He will also design tools and processes to further refine Matchbook’s process and further enhance the learning experience at the schools Matchbook operates.

Sajan George, Matchbook’s CEO, said: “Bryan has been nationally recognized as one of the leading innovators in designing new learning models that help schools succeed and help children gain the tools they need to compete in the 21st Century economy.” 


Student and Teacher Create Business Around 3D Printing

Mark Holstrom was driving trucks for a living and contemplating a change of career path more than six years ago. During an off hour, Holstrom said he caught an episode of Conan O’Brien in which the host was showing a digital face made from a three-dimensional printer.The Bossier City man’s interest was piqued, but at the time he didn’t know just how much digital art would impact his future. A few years later, Holstrom was enrolled at Bossier Parish Community College studying graphics engineering when he met his future business partner, Mark Hopper. Hopper was a teacher at BPCC and both shared an interest in the school’s 3D printer. “I did a couple of projects at BPCC, and from there Matt and I decided we needed to start this company because it’s growing and it’s not going to go away,” Holstrom said.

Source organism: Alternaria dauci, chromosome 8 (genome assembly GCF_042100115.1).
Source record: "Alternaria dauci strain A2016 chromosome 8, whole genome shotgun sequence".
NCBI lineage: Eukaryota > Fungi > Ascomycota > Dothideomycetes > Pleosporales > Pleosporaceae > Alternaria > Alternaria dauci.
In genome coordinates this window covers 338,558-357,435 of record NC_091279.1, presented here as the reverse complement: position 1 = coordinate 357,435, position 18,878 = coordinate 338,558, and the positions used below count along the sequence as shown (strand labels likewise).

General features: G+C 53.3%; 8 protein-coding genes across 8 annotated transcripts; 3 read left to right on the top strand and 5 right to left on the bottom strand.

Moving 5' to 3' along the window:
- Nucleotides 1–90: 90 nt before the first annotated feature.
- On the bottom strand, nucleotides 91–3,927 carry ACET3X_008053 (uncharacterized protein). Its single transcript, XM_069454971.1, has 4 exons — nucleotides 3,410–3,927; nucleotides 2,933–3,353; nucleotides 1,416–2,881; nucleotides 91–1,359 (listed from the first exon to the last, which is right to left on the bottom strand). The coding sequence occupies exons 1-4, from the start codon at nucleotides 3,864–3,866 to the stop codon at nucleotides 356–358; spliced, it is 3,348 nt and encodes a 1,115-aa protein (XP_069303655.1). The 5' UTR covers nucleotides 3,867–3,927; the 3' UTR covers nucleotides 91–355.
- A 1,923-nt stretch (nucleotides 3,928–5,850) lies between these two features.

CAD/CAM "Rocks" at Macomb Community College